Brodrick Bunkley Will Not Be a Cleveland Brown After All


Interesting developments out of Cleveland Browns camp today. Former Philadelphia Eagle’s defensive lineman Brodrick Bunkley, supposedly acquired in a trade with the Cleveland Browns for a fifth-round pick, will now be heading to the Denver Broncos instead.

The Plain Dealer’s Mary Kay Cabot reported the Browns were being “vague,” about Bunkley being a no-show at camp, and that when asked what was going on, GM Tom Heckert said, “You’ll have to talk to Philadelphia.”

So that was a little strange, maybe not Eric Mangini v. George Kokinis strange, but still fishy.

Here are a couple guesses as to what could have contributed to the fiasco:

  • Chaos theory – As soon as the lockout ended, the largest free agency period in the history of the NFL was jammed into one week. GMs and team officials also have a laundry list of new league rules and procedures to digest. Maybe the answer is buried in all the chaos and confusion. Maybe a mistake was made, something slipped through the cracks, and that caused the trade to be aborted or altered. In either case, GM Tom Heckert has made numerous trades with the Eagles in his short time with the Browns, and we’ll have to wait and see if their relationship has been damaged.
  • Injury theory – Along the lines of pertinent trade details slipping through the cracks, Bunkley was saddled with an elbow injury last year that limited him to only five starts. We’ve read about the potential that comes with him being a former first-round pick, but not so much about him actually passing a physical. Perhaps there is more to the story here.
  • Phil Taylor theory– The Bunkley trade was announced just hours before the contract holdout of Brown’s first-round draft pick Phil Taylor became official. The Browns had been in negotiations with Taylor and knew this was coming, then traded for a guy who plays Taylor’s position, possibly to gain leverage and force the action. Taylor has leverage of his own, considering the Browns traded back up into the first round to draft him. At the end of the day we’ll never know if the fifth-round pick the Browns were going to use to acquire Bunkley equals an extra year of guaranteed money for Taylor. But, it is possible that this entire scenario was all too apparent to Bunkley, and he’s not happy about being a pawn. He probably wants a chance to start and get his career back on track, with the pieces outlined here not adding up to that.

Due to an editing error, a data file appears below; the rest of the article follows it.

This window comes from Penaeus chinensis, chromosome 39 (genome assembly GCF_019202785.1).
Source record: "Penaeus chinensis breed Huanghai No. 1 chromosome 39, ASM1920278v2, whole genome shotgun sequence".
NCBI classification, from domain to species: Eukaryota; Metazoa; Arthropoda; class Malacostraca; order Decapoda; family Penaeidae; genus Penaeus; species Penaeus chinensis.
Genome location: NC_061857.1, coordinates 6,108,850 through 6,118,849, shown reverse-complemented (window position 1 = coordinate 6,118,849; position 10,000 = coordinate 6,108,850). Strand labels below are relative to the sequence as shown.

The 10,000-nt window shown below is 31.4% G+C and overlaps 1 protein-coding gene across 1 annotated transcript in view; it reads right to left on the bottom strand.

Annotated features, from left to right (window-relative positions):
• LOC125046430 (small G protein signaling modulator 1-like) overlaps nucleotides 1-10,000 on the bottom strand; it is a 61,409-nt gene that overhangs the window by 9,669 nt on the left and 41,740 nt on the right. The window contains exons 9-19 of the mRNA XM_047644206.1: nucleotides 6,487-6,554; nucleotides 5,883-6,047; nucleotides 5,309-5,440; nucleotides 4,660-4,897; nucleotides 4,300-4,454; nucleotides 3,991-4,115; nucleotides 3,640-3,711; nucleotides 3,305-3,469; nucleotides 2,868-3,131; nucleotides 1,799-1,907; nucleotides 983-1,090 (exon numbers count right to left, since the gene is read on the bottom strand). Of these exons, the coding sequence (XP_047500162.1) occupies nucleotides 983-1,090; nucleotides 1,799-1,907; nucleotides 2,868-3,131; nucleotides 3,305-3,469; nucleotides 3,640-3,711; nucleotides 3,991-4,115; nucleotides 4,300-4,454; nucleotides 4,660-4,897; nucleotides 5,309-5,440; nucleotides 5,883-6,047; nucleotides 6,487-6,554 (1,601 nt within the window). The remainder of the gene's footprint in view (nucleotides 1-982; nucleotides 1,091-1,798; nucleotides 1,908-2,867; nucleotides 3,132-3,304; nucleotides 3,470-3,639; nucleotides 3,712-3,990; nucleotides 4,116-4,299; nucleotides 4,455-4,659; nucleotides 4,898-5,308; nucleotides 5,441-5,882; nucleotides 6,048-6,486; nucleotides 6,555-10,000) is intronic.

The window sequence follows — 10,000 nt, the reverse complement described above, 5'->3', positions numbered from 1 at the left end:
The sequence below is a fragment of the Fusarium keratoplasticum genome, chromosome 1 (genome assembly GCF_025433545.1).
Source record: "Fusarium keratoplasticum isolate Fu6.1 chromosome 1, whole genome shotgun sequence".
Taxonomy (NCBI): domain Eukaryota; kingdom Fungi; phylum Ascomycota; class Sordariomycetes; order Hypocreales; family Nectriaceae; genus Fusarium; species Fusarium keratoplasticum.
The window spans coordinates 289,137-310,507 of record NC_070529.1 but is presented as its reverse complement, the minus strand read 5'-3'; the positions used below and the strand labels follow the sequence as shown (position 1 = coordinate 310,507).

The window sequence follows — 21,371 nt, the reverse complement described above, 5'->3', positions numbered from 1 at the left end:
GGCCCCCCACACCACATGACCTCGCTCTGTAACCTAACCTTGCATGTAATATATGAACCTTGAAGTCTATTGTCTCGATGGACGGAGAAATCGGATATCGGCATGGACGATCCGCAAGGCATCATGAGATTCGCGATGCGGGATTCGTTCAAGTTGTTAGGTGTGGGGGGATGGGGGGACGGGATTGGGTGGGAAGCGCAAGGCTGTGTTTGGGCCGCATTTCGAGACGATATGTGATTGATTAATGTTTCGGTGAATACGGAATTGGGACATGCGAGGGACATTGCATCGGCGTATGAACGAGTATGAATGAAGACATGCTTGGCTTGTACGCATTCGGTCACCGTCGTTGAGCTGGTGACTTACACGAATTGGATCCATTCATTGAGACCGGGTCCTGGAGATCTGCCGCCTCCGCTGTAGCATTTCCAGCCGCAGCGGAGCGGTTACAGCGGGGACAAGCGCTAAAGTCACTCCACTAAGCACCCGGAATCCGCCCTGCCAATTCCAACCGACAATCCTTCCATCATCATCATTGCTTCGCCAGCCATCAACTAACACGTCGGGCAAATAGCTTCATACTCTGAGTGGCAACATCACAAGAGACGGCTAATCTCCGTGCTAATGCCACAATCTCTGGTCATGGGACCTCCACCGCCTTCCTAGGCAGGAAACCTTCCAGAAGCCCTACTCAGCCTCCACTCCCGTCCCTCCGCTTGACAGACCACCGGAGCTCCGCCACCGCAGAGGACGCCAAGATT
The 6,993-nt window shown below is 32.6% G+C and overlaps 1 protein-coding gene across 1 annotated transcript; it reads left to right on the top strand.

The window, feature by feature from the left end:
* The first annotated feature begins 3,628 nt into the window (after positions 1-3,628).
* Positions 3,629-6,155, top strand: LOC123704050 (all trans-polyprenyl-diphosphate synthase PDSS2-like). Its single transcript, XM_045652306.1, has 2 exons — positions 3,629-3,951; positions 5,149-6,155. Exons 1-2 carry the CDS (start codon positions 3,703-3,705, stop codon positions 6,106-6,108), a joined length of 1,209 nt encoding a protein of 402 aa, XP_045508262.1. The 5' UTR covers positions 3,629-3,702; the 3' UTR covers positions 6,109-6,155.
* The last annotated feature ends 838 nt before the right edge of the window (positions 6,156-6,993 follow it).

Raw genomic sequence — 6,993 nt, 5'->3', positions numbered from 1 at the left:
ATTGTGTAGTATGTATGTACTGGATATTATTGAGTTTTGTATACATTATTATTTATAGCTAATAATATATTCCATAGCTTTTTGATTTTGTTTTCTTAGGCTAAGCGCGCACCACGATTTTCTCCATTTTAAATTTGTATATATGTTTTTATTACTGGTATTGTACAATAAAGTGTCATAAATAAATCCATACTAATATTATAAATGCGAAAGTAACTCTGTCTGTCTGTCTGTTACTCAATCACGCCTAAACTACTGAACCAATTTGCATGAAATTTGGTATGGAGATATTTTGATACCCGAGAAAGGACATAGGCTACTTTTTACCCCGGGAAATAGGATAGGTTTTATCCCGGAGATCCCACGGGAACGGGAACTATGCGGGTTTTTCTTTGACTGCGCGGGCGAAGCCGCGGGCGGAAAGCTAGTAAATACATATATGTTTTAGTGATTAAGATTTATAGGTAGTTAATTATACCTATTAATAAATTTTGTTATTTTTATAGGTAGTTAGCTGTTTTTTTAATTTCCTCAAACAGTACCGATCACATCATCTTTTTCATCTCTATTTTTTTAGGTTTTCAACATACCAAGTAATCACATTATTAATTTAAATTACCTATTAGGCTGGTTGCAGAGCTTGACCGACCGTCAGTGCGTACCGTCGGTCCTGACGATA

• Cleveland – Of course, Bunkley may just have been unhappy about being traded to, or living in Cleveland. Sadly, this seems like what happened, and Bunkley just decided he wasn’t coming here. I didn’t know they could do that – maybe there’s a new rule here too.
  • Speaking of contracts – Bunkley is in the last year of his contract, and its highly possible he and his agent wanted to use the trade as an opportunity to hold out for a new deal. Traded players often receive new or restructured contracts. If Bunkley was indeed unhappy about being traded to Cleveland, or about being used as a chess piece to get Phil Taylor to camp, or both, asking for a little extra insurance doesn’t seem like it’s out of the ballpark.

It might be one of the above, it might be a combination, or it could be the usual Cleveland bomb nobody saw coming. The Broncos will reportedly surrender a 2013 draft pick, as opposed to the 2012 fifth-rounder the Browns thought they gave up.

Stay tuned, and go Browns…

**UPDATE 8/2/2011 – It turns out the Bunkley deal fell through due to a combination of points 2 and 3 above. He did travel to Cleveland, but failed his physical or raised concerns with his health. He also probably did prefer to play for a team where he’d have a better chance to start, which wasn’t the case with Phil Taylor looming here. It is a Cleveland Browns organziaitonal policy not to comment on traded players until they pass their physical, which is why Tom Heckert was evasive yesterday.